A $27 million plan to transform Kosciusko National Park into a leading tourism destination will see 46 kilometres of “the world’s best” walking trails developed at the iconic state park.
Under the plans announced by the NSW Government on Tuesday the park will be ”transformed” into an alpine tourism hub, with the development of a multi-day walk traversing the Thredbo River, Lake Crackenback and Charlotte Pass.
According to Peter Cochran, spokesperson for Snowy Mountains Tourism Australia, the development will help to address the seasonal variation in revenue growth and job stability in the area.
“The fact is there has been a trough in revenue during the summer and this boost announce by the Deputy Premier certainly will provide the necessaries in terms of infrastructure development. We see it as a massive boost for tourism in the summer,” he said.
The State Government says the plans will see the creation of scenic bike tracks, world-class resorts and dining facilities as well as backcountry camping facilities.
Hundreds of jobs for the region
Minister for Regional NSW John Barilaro said the initiative will create 139 full-time jobs in the region over the course of its construction.
“The development of these hiking and biking trails will ensure the region is vibrant and busy all year-round,” he said.
But it is also expected to support job growth in the area in the long-term, creating an additional 190 full-time positions once the project is delivered.
Mr Cochran said the number of jobs created is likely to surpass the government’s estimates.
“It will be way exceeded by the multiplier effect that flows down through various enterprises,” he said.
He also said the development is likely to create a number of jobs within the council.
“The council’s support is absolutely vital, therefore creating more job opportunities within council as well as opportunities for them to expand their facilities,” he said.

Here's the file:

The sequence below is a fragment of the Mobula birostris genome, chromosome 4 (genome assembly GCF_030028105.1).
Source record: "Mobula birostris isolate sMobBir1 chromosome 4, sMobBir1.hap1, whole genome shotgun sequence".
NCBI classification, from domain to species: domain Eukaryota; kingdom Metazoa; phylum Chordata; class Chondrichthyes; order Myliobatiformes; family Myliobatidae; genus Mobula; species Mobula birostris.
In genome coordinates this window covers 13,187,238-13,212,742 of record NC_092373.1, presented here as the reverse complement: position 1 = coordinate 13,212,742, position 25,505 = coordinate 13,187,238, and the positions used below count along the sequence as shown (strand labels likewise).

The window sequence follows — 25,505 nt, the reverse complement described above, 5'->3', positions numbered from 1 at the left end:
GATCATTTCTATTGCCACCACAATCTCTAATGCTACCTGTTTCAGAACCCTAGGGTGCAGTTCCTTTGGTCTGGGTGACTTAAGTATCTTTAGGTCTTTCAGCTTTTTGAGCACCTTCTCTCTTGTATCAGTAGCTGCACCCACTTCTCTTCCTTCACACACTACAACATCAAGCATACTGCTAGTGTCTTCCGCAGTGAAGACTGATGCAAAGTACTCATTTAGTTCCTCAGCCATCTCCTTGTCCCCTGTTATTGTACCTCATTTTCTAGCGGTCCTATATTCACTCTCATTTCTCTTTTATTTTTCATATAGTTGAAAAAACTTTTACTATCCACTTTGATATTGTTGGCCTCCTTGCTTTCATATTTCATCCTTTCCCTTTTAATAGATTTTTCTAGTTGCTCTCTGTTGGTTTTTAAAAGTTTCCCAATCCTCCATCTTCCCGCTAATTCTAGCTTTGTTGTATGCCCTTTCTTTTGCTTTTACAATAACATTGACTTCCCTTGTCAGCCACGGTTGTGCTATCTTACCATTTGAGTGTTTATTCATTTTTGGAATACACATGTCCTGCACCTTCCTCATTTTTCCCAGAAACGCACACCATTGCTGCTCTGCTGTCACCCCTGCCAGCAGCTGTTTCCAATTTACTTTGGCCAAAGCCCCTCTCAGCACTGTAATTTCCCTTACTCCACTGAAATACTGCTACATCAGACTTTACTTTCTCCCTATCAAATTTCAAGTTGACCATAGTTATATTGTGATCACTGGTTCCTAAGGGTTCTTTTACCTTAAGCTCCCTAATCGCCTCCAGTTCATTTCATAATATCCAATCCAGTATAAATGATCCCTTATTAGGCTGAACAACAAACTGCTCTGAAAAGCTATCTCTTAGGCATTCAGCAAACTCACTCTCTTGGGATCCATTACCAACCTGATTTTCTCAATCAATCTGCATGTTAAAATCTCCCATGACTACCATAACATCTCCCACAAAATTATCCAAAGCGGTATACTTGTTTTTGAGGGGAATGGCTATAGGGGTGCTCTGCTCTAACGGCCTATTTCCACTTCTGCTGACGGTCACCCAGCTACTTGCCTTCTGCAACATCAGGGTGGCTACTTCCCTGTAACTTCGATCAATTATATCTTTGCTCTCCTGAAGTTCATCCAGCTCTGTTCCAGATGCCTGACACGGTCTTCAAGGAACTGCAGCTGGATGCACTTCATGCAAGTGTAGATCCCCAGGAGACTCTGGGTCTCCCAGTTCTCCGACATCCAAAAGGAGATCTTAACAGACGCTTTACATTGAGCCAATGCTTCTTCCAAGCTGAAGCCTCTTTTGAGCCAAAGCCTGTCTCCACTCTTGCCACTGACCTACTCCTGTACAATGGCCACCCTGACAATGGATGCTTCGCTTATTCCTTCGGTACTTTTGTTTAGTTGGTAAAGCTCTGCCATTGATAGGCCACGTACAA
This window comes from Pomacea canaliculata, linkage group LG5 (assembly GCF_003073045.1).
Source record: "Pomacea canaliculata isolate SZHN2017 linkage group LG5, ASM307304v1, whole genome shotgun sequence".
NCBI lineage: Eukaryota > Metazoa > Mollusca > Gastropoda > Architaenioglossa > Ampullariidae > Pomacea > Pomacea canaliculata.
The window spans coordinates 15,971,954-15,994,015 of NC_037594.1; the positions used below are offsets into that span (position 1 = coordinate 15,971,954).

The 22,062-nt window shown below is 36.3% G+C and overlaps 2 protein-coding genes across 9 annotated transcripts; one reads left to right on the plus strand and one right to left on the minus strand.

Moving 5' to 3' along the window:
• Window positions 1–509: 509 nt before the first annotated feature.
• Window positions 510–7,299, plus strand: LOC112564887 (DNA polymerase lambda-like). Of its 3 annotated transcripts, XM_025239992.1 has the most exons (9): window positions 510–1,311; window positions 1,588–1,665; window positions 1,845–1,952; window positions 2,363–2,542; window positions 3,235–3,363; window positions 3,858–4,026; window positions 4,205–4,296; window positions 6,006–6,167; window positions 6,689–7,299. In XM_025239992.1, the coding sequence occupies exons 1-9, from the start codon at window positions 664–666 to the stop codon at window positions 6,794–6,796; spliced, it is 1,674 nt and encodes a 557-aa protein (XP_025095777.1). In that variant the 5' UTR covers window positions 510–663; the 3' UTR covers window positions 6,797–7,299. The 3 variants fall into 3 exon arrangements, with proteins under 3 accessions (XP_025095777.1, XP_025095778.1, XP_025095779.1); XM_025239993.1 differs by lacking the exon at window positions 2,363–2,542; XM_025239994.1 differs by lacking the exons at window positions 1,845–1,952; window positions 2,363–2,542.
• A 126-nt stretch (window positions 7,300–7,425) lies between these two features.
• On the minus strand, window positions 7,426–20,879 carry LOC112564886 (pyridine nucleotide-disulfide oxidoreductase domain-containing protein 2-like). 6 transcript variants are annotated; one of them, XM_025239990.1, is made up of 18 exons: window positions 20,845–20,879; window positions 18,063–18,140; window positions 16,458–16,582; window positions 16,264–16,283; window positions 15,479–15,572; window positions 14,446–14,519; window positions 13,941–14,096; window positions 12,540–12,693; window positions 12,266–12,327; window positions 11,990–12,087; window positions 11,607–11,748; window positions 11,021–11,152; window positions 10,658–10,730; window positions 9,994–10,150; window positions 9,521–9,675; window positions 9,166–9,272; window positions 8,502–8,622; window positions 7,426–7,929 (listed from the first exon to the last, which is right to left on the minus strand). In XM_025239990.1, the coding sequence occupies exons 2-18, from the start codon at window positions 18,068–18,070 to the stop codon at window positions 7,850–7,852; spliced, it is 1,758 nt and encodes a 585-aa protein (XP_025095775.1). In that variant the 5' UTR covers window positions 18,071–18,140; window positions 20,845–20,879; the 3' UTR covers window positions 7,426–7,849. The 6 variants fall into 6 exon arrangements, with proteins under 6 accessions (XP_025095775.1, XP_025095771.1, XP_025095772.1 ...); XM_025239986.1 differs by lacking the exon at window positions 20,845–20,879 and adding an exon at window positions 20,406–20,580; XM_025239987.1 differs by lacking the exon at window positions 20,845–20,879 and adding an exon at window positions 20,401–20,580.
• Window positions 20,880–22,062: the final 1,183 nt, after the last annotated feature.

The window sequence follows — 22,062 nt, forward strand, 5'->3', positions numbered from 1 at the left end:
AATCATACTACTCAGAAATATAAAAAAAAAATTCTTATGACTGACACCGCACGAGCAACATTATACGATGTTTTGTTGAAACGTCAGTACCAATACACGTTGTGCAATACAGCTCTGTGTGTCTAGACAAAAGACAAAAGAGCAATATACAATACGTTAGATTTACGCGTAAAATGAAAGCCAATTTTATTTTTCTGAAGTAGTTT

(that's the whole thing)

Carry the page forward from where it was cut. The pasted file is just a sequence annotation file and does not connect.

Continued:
A world-class tourism destination
The initiative will be split into two projects – with $17 million invested into the Kosciuszko Snowies Iconic Walk and the remaining $9.8 million slated for the development of the Thredbo Valley Track.
Mick Pettitt, director of the southern ranges branch of the NSW National Parks and Wildlife Service said the plans will mean the park can host long-distance mountain biking tournaments, which will enable the region to tap into niche tourism opportunities.
“Once complete, the Thredbo Valley Track will be more than 61 kilometers long, allowing for hiking and mountain biking all the way from Dead Horse Gap to Jindabyne,” Mr Pettitt said.
Decentralising tourism and attracting visitors to regional areas in Sydney also has huge environmental benefits, according to Mr Cochran.
“One of the greatest benefits of developing tourism within sensitive environmental areas such as Kosciusko National Park is that it exposes city people to the natural environment and encourages them to better manage the environment.”
Research earlier this year by Tourism Research Australia revealed that overnight visitation to the Snowy Mountains region has grown by a further 12.2 per cent or an additional 81,000 visitors. Tourists in the area were estimated to have spent $427 million, making tourism a key part of the region’s revenue.
Development is expected to commence as soon as October this year, with the Thredbo Valley Track Extension expected to open in 2019, and the Snowies Iconic Walk due to be completed by 2022.
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